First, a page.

Altena has been identified by national and international experts as a good practices case in responding to urban decline in sustainable and cross-cutting ways. Downsizing and restructuring the municipality resulted in the integration of planning, economic development, transport functions, education and leisure services were combined, housing and adult social care were integrated. But equally important, the civil society forum (Stellwerk) was strengthened and given a voice as well as influence over the strategic decisions the city administration would have made in isolation in the past. These actions were embedded in a strategy framework developed in close collaboration with the local population, which resulted in the Altena 2015 strategy (see below). Hence the good practices promoted here are fully aligned with the URBACT principles of sustainable urban living as well as an integrated and participatory approach to socio-economic and environmental development.

Based on a participatory approach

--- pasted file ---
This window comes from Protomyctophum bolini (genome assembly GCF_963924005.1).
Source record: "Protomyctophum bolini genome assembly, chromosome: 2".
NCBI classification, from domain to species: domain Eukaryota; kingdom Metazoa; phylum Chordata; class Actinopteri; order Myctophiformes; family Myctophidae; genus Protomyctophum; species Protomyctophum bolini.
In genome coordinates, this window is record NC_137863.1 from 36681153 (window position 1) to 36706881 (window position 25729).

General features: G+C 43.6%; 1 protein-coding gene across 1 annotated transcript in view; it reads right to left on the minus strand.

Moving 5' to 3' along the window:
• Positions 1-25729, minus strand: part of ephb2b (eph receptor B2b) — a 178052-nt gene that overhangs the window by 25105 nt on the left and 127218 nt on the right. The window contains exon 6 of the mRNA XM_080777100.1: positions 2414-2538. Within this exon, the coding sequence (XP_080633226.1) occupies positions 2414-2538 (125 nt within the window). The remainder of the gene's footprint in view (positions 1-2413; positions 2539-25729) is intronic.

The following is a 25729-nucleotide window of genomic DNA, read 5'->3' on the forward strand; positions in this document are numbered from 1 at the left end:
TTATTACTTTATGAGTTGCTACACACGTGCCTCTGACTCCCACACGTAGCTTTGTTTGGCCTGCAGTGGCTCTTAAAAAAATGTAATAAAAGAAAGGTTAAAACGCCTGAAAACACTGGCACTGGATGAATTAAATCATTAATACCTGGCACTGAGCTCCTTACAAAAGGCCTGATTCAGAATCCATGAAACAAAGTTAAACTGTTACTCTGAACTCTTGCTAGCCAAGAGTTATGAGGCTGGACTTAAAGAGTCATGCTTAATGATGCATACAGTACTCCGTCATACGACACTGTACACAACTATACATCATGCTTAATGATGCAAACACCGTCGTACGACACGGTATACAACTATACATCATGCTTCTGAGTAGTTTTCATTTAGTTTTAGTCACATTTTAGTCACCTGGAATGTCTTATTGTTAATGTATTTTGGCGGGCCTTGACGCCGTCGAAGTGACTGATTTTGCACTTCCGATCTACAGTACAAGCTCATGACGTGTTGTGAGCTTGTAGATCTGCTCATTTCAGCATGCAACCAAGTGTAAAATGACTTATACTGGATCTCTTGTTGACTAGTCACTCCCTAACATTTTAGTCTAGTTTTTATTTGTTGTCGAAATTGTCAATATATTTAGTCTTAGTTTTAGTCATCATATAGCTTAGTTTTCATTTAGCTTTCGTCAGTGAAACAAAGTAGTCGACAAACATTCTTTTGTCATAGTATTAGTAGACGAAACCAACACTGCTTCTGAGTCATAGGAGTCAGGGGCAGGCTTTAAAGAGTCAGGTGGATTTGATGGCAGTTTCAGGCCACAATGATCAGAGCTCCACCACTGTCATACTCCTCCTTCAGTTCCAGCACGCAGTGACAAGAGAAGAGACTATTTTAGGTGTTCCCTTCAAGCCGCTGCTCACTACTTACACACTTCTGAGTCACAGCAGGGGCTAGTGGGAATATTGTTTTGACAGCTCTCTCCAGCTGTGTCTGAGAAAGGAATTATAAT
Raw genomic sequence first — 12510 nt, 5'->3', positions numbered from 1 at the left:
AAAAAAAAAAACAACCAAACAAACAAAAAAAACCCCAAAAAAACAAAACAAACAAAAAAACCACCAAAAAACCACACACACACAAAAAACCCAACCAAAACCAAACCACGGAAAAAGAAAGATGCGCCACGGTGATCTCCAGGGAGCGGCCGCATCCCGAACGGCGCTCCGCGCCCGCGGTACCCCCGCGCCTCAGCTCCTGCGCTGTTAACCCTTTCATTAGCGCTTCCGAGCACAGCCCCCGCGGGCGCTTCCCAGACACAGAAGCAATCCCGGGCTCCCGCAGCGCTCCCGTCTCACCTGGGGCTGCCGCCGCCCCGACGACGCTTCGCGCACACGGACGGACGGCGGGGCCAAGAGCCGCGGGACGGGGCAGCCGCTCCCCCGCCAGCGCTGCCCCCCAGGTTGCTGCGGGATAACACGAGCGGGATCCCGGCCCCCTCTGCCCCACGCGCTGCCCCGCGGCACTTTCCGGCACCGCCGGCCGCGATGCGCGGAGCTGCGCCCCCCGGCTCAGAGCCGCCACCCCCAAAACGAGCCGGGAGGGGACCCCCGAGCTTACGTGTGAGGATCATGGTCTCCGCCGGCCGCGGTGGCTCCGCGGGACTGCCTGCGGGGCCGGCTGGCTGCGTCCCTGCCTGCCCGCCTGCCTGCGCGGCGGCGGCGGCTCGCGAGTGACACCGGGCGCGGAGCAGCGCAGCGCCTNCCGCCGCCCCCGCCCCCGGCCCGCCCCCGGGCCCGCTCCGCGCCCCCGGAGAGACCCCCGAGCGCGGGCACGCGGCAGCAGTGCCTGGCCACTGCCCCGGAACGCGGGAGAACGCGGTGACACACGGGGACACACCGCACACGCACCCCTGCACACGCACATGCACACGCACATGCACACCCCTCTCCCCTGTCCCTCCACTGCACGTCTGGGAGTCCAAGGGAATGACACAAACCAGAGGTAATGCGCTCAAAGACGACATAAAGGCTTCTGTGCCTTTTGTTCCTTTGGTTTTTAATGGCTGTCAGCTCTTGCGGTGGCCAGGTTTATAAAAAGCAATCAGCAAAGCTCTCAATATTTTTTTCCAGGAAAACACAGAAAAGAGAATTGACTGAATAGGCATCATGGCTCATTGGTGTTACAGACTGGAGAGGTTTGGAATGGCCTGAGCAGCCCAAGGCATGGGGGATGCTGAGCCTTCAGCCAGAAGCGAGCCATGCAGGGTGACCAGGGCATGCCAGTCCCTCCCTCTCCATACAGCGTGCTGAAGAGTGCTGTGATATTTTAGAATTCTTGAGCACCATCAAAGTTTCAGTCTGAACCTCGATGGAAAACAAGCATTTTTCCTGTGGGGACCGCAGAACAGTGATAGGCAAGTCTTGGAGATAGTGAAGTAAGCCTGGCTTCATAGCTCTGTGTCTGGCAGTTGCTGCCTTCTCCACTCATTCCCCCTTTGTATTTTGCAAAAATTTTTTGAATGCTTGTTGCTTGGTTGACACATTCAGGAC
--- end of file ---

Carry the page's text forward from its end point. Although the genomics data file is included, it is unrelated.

Between 2003 and 2005 Altena received support from the Bertelsmann Foundation to develop participatory initiatives for building an inter-generational town that embraced the needs of an ageing population. Planning consultants, architects and academics facilitated a comprehensive range of workshop to explore the ideas as well as apprehensions local people had about the future of their city. This process was called ‘Altena 2015’ and resulted in a strategic development framework for the city which was governed not by the municipality alone but in conjunction with a newly created partnership of civil society organisations. The strategy went beyond generational matters and identified a large number of priorities for new social, economic and environmental developments – none of the ‘old’ initiatives when the town was still in denial about the reality of shrinkage were included. The strategy was based on the principle that citizens had to contribute in practical ways to the services and any improvements they wanted to see. Given that the municipality was technically bankrupt at the time, the active and extensive input of citizens who live and work in Altena is considered to be the distinctive and decisive element of a strategy that has brought about a reversal in the fortunes of the city.